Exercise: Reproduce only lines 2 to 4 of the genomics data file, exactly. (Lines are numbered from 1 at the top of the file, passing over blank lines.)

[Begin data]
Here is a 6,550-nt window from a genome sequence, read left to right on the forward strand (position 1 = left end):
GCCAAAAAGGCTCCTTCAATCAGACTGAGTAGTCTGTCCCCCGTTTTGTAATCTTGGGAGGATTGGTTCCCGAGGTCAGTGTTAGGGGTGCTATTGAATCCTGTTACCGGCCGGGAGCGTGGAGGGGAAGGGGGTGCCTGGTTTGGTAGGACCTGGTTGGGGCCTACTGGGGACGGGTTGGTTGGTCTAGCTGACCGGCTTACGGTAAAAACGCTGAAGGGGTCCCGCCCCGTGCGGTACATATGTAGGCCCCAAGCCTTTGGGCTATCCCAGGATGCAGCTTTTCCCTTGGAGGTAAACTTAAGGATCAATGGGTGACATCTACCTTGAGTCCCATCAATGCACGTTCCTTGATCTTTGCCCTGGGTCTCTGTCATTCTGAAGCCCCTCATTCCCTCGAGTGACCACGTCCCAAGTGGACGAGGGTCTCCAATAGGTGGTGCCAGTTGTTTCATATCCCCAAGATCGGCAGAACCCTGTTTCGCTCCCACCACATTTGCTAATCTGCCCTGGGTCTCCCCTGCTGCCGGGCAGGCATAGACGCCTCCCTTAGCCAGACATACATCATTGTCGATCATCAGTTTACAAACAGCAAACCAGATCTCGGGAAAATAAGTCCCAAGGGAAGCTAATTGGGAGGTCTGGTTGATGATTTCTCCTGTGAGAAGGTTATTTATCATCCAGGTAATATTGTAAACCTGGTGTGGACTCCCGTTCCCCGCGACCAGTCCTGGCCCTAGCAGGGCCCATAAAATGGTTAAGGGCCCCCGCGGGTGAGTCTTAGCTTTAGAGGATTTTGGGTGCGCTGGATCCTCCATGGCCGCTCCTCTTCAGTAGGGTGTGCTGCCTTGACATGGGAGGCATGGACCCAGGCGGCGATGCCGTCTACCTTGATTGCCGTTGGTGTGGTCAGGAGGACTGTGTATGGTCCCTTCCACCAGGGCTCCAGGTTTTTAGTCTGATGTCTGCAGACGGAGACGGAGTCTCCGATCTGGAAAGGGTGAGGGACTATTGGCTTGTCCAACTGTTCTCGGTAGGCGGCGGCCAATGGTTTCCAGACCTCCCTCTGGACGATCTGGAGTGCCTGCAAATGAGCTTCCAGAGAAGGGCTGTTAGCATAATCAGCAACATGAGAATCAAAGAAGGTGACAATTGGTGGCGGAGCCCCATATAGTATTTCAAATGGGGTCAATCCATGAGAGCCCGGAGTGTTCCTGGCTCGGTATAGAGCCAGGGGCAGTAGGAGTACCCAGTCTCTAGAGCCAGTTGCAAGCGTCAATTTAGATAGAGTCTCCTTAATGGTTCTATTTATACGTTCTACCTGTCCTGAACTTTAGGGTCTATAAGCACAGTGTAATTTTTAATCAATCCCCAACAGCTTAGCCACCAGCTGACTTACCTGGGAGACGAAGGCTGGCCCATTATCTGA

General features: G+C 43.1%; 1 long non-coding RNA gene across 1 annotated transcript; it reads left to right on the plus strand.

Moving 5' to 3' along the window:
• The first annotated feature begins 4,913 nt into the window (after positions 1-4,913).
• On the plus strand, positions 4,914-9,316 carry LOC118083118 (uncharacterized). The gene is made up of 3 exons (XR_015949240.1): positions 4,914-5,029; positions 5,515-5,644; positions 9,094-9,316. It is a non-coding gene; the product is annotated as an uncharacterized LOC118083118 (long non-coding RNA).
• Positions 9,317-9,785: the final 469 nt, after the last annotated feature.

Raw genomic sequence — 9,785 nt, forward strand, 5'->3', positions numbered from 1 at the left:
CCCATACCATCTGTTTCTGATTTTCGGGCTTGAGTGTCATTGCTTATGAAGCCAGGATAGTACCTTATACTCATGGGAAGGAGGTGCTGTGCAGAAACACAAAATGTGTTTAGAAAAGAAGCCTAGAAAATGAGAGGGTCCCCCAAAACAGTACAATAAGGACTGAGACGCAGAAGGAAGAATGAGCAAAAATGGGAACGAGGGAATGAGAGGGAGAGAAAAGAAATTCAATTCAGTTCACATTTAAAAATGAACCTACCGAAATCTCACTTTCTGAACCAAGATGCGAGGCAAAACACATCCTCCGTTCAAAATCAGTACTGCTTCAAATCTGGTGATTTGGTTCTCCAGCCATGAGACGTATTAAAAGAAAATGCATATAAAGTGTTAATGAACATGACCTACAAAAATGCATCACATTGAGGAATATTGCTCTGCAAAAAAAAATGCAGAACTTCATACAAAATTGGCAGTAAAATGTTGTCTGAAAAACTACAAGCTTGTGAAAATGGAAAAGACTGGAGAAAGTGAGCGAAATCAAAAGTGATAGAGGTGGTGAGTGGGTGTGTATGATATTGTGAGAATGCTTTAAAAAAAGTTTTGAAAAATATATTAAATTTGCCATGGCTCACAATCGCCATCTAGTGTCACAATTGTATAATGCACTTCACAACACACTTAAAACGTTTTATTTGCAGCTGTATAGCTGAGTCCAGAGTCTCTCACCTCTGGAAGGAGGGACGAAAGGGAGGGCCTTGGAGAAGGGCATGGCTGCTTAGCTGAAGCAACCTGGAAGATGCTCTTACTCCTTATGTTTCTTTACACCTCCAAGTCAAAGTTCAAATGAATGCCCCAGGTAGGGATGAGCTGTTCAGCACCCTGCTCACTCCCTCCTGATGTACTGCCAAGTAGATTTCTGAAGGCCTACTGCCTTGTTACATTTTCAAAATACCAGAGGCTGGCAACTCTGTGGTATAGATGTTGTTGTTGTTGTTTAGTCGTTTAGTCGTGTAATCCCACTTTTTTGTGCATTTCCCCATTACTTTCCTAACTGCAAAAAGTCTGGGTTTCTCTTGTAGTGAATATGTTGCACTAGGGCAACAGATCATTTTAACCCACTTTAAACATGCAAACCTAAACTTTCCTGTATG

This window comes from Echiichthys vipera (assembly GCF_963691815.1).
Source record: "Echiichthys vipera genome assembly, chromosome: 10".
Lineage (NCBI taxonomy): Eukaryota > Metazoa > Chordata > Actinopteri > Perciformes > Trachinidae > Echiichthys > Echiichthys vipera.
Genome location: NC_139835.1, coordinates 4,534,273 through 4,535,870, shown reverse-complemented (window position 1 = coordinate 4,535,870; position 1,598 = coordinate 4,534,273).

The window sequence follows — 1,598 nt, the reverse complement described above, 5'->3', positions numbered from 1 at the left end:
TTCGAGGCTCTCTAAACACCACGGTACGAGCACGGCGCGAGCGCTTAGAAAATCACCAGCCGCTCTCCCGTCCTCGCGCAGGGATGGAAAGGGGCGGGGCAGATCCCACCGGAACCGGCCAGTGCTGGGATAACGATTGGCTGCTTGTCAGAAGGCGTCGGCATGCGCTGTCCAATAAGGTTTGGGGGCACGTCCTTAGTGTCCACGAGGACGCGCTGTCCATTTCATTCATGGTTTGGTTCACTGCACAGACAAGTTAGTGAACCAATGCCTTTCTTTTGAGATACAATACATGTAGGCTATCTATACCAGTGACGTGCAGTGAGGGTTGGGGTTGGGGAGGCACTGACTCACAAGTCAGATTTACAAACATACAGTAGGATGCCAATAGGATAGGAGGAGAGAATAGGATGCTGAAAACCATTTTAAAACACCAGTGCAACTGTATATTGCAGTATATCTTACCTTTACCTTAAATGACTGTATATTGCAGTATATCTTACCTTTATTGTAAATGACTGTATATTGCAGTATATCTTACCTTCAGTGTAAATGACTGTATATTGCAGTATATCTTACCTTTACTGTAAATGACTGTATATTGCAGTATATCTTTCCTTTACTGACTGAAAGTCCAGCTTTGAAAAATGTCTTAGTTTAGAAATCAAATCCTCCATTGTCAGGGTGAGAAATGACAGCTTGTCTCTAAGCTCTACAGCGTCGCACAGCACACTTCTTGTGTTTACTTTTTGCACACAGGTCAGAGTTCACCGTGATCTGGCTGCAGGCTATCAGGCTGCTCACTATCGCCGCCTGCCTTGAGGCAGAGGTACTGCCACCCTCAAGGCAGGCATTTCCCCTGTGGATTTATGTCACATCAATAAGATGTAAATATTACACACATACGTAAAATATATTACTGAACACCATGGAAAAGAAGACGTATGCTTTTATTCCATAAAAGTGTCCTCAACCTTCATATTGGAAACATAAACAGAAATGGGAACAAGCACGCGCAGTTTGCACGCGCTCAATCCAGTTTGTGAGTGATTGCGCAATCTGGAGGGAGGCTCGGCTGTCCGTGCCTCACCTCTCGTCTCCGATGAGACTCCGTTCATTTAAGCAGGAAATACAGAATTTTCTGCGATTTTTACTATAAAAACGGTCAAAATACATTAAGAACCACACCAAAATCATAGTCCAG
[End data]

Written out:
GCCAAAAAGGCTCCTTCAATCAGACTGAGTAGTCTGTCCCCCGTTTTGTAATCTTGGGAGGATTGGTTCCCGAGGTCAGTGTTAGGGGTGCTATTGAATCCTGTTACCGGCCGGGAGCGTGGAGGGGAAGGGGGTGCCTGGTTTGGTAGGACCTGGTTGGGGCCTACTGGGGACGGGTTGGTTGGTCTAGCTGACCGGCTTACGGTAAAAACGCTGAAGGGGTCCCGCCCCGTGCGGTACATATGTAGGCCCCAAGCCTTTGGGCTATCCCAGGATGCAGCTTTTCCCTTGGAGGTAAACTTAAGGATCAATGGGTGACATCTACCTTGAGTCCCATCAATGCACGTTCCTTGATCTTTGCCCTGGGTCTCTGTCATTCTGAAGCCCCTCATTCCCTCGAGTGACCACGTCCCAAGTGGACGAGGGTCTCCAATAGGTGGTGCCAGTTGTTTCATATCCCCAAGATCGGCAGAACCCTGTTTCGCTCCCACCACATTTGCTAATCTGCCCTGGGTCTCCCCTGCTGCCGGGCAGGCATAGACGCCTCCCTTAGCCAGACATACATCATTGTCGATCATCAGTTTACAAACAGCAAACCAGATCTCGGGAAAATAAGTCCCAAGGGAAGCTAATTGGGAGGTCTGGTTGATGATTTCTCCTGTGAGAAGGTTATTTATCATCCAGGTAATATTGTAAACCTGGTGTGGACTCCCGTTCCCCGCGACCAGTCCTGGCCCTAGCAGGGCCCATAAAATGGTTAAGGGCCCCCGCGGGTGAGTCTTAGCTTTAGAGGATTTTGGGTGCGCTGGATCCTCCATGGCCGCTCCTCTTCAGTAGGGTGTGCTGCCTTGACATGGGAGGCATGGACCCAGGCGGCGATGCCGTCTACCTTGATTGCCGTTGGTGTGGTCAGGAGGACTGTGTATGGTCCCTTCCACCAGGGCTCCAGGTTTTTAGTCTGATGTCTGCAGACGGAGACGGAGTCTCCGATCTGGAAAGGGTGAGGGACTATTGGCTTGTCCAACTGTTCTCGGTAGGCGGCGGCCAATGGTTTCCAGACCTCCCTCTGGACGATCTGGAGTGCCTGCAAATGAGCTTCCAGAGAAGGGCTGTTAGCATAATCAGCAACATGAGAATCAAAGAAGGTGACAATTGGTGGCGGAGCCCCATATAGTATTTCAAATGGGGTCAATCCATGAGAGCCCGGAGTGTTCCTGGCTCGGTATAGAGCCAGGGGCAGTAGGAGTACCCAGTCTCTAGAGCCAGTTGCAAGCGTCAATTTAGATAGAGTCTCCTTAATGGTTCTATTTATACGTTCTACCTGTCCTGAACTTTAGGGTCTATAAGCACAGTGTAATTTTTAATCAATCCCCAACAGCTTAGCCACCAGCTGACTTACCTGGGAGACGAAGGCTGGCCCATTATCTGA

General features: G+C 43.1%; 1 long non-coding RNA gene across 1 annotated transcript; it reads left to right on the plus strand.

Moving 5' to 3' along the window: